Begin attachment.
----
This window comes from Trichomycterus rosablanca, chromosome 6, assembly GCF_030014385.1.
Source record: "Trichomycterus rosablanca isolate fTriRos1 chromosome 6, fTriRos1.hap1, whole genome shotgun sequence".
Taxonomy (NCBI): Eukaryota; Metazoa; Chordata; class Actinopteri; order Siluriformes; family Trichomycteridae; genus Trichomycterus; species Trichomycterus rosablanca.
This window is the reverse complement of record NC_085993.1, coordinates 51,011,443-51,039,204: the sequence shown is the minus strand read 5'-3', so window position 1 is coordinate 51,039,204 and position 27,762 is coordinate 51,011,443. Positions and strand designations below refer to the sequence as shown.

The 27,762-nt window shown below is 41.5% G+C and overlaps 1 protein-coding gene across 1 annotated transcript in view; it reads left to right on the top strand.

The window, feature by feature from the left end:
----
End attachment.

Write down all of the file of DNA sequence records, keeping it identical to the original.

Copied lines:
This window comes from Trichomycterus rosablanca, chromosome 6, assembly GCF_030014385.1.
Source record: "Trichomycterus rosablanca isolate fTriRos1 chromosome 6, fTriRos1.hap1, whole genome shotgun sequence".
Taxonomy (NCBI): Eukaryota; Metazoa; Chordata; class Actinopteri; order Siluriformes; family Trichomycteridae; genus Trichomycterus; species Trichomycterus rosablanca.
This window is the reverse complement of record NC_085993.1, coordinates 51,011,443-51,039,204: the sequence shown is the minus strand read 5'-3', so window position 1 is coordinate 51,039,204 and position 27,762 is coordinate 51,011,443. Positions and strand designations below refer to the sequence as shown.

The 27,762-nt window shown below is 41.5% G+C and overlaps 1 protein-coding gene across 1 annotated transcript in view; it reads left to right on the top strand.

The window, feature by feature from the left end: